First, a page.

Alkalinity in water is present in four different forms - dissolved Carbon dioxide (CO2), Bicarbonate (HCO3), Carbonate (CO3) and Hydroxyl (OH).
Raw water having high alkalinity, even after softening, causes foaming and carryover of solids that leads to embattlement of boiler steel. The decomposition of bicarbonates due to heat produces CO2, which causes corrosion.
The alkalinity needs to be removed and monitored to prevent scale and corrosion to minimise total operating costs.
The following Ion exchange processes can be used for reducing alkalinity:
Dealkalisation with Weak Acid Cation (WAC) Exchange Resin (Carboxylic Resins)
Dealkalisation, using weak acid cation exchanger in hydrogen ion (H+) form, is extremely efficient and cost effective to remove hardness from influent water, when the value of hardness equals alkalinity.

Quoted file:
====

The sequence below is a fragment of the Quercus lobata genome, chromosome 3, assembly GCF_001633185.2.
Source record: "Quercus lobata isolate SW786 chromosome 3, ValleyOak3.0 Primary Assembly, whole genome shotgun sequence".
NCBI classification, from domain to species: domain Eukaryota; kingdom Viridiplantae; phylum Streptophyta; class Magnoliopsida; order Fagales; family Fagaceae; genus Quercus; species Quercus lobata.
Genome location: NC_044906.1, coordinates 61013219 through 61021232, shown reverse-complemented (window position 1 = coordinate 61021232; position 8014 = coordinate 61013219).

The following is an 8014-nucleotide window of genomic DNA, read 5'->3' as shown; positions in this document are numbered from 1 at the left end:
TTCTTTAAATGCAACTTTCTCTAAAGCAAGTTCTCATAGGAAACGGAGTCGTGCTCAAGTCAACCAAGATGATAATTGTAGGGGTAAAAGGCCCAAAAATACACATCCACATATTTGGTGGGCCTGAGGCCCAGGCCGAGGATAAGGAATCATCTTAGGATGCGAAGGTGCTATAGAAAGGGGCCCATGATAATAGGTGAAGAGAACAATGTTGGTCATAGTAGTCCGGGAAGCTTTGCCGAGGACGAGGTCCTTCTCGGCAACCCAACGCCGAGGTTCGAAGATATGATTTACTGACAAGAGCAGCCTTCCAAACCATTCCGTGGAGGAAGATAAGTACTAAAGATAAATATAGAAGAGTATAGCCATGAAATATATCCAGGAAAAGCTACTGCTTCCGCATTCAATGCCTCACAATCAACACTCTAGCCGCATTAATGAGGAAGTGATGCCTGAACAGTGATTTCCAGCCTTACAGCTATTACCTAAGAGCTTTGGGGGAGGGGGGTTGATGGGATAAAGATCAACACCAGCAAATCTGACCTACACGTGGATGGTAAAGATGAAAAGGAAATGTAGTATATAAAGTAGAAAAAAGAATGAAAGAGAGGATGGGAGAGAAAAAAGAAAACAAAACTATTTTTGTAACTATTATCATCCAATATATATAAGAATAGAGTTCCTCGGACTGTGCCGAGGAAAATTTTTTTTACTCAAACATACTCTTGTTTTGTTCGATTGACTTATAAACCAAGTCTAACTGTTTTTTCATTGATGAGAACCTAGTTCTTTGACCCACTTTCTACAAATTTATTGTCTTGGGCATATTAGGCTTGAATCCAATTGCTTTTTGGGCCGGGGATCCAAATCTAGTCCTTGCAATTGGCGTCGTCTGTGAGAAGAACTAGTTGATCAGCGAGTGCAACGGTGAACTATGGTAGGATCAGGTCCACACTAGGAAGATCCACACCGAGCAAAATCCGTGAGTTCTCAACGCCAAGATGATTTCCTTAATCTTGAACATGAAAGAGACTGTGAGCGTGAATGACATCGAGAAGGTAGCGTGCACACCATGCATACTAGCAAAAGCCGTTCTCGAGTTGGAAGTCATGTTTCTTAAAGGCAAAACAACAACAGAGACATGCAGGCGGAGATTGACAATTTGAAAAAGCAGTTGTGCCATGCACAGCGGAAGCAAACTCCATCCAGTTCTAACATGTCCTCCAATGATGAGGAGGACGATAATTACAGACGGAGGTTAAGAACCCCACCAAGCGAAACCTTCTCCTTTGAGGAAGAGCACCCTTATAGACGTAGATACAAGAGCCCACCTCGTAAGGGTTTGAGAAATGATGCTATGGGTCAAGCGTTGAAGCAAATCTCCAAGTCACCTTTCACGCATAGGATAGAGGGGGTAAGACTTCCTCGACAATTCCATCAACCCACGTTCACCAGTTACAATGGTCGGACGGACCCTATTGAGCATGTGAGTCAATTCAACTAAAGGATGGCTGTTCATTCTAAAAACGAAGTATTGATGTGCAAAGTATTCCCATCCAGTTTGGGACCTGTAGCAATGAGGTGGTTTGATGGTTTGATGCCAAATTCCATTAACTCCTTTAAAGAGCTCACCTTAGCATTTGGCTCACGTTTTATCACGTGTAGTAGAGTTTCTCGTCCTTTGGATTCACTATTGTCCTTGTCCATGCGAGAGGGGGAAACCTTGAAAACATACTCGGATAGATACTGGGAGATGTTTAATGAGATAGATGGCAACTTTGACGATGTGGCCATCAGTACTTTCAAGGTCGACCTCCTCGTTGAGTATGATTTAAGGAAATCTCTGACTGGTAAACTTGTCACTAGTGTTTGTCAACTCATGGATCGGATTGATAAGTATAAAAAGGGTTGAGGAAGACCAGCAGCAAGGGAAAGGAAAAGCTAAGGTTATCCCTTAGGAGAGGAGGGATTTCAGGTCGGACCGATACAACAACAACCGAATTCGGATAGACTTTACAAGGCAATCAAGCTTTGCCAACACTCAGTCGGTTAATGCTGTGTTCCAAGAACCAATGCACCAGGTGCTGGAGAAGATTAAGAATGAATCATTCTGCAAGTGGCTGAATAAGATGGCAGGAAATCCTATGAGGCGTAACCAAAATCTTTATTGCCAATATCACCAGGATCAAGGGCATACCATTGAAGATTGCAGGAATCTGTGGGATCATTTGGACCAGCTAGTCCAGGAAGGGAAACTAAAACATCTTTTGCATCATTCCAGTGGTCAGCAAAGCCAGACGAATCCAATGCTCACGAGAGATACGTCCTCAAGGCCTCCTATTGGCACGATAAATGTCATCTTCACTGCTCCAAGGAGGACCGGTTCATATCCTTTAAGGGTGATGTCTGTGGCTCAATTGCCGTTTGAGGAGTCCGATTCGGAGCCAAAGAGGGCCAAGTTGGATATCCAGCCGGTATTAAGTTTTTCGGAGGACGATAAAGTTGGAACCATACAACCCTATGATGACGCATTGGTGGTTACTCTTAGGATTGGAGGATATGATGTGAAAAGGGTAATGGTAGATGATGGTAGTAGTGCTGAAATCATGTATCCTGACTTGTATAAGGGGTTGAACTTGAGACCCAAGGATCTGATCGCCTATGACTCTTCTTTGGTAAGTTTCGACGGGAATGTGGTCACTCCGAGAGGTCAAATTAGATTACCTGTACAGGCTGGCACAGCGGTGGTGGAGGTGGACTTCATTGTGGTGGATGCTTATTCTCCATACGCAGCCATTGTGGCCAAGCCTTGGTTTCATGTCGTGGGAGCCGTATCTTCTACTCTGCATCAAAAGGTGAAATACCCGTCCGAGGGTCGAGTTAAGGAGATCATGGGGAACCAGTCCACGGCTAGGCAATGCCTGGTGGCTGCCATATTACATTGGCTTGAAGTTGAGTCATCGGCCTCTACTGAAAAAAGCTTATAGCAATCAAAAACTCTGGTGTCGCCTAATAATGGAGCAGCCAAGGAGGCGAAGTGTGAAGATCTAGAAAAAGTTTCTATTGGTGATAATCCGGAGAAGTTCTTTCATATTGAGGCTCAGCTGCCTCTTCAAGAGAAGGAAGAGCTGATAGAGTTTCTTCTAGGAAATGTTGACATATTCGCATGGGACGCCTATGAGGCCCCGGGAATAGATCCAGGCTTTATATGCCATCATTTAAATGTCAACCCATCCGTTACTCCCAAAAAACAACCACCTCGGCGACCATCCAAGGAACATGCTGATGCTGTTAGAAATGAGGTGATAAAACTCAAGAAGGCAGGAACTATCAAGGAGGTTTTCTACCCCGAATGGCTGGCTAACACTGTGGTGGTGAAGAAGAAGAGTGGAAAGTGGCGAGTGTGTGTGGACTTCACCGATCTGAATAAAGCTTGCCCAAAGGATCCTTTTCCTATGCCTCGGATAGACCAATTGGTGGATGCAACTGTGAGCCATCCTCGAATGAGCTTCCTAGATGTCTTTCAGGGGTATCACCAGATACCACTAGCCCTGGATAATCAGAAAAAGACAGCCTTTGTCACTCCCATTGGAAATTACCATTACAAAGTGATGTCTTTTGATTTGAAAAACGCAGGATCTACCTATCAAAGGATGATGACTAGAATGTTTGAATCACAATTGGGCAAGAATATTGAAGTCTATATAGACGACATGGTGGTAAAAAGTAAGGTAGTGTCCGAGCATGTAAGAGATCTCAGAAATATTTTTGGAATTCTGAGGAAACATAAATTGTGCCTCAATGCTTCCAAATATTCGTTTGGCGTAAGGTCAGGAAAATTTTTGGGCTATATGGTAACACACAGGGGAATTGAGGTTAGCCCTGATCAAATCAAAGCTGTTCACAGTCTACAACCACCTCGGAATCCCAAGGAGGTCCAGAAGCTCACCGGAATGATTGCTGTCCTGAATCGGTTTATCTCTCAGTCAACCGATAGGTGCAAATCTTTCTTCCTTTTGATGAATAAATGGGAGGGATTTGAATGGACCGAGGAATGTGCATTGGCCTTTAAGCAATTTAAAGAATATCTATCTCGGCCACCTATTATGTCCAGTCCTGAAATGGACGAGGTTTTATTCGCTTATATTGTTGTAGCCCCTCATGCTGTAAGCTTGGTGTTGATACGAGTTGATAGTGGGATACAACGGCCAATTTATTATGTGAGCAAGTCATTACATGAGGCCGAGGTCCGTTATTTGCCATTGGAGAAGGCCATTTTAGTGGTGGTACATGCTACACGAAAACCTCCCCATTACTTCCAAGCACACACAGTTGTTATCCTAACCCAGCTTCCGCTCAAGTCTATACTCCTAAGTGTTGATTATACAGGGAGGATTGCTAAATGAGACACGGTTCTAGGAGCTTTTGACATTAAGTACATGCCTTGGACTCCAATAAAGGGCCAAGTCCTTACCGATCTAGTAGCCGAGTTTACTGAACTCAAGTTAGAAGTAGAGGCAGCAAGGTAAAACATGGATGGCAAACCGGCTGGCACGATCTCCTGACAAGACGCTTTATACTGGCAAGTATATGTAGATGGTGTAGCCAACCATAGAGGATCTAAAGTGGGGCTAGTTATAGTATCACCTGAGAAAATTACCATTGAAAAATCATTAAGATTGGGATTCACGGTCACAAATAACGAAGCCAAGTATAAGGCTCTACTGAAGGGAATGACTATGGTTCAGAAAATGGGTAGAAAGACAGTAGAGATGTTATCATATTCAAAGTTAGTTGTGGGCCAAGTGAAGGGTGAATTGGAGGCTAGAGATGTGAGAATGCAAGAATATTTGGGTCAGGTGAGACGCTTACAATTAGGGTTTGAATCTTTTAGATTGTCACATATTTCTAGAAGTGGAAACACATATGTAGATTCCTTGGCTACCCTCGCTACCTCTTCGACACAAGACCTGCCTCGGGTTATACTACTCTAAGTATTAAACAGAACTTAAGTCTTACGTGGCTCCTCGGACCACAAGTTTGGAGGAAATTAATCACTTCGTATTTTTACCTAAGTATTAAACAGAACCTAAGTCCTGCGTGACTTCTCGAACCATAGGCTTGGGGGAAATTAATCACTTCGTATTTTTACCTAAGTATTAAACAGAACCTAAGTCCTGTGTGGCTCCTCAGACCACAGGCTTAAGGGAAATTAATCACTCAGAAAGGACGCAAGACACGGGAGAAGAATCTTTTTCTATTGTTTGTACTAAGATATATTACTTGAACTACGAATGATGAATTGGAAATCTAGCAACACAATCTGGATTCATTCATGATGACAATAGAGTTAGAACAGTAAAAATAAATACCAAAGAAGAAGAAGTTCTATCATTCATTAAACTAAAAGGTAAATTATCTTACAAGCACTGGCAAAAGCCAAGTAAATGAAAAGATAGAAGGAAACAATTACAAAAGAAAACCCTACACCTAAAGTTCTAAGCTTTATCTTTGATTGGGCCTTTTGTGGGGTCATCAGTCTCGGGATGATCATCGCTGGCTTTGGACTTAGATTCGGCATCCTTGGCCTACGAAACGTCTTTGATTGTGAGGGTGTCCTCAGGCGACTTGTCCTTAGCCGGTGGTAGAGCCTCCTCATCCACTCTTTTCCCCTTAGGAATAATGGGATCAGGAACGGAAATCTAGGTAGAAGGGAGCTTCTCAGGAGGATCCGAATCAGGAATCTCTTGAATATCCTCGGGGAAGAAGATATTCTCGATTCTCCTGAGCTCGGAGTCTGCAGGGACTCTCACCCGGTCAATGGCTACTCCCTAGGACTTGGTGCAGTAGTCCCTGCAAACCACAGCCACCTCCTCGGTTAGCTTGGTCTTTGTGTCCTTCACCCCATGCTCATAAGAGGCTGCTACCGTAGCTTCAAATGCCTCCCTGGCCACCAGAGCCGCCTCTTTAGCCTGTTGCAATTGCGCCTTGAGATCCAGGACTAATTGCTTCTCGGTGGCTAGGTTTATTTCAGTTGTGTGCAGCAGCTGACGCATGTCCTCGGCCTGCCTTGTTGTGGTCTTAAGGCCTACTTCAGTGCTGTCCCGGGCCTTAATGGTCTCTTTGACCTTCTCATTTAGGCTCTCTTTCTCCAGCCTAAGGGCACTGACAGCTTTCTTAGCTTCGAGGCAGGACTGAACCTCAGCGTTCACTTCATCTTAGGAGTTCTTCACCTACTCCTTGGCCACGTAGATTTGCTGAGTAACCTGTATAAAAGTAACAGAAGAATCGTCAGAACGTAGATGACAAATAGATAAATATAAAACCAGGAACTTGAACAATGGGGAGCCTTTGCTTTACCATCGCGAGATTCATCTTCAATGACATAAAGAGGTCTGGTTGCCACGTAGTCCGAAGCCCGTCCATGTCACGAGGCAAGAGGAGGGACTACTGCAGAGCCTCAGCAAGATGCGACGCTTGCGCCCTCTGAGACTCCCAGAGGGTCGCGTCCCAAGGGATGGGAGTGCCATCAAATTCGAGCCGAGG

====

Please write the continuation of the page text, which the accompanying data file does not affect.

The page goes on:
Cations associated with alkalinity are exchanged for H+ ions. Degasser giving alkalinity free soft water, removes the carbonic acid formed. Salts of mineral acids or neutral salts are not exchanged.
Split Stream De-alkalisation with Strong Acid Cation Exchange Resins
This process is preferred when alkalinity is high compared to hardness and is present as sodium alkalinity.
In this process, two beds of strong acid cation (SAC) resin are operated in parallel. One bed contains strong acid cation exchange resin in Na+ form and other in H+ form.
The feed water flow is split between two vessels/beds. The output of these two streams is then blended together and put over a degassifier, which removes CO2 (created by FMA). By controlling the percentage of each flow in the blended water, the level of alkalinity in the final effluent stream can be controlled.
Exhausted strong acid cation resin in H+ form is regenerated by 0.7 - 4.0% of mineral acids like HCl or H2S04. Where the exhausted strong acid cation resin in Na+ form resin is regenerated by 5.0 - 10.0% NaCl.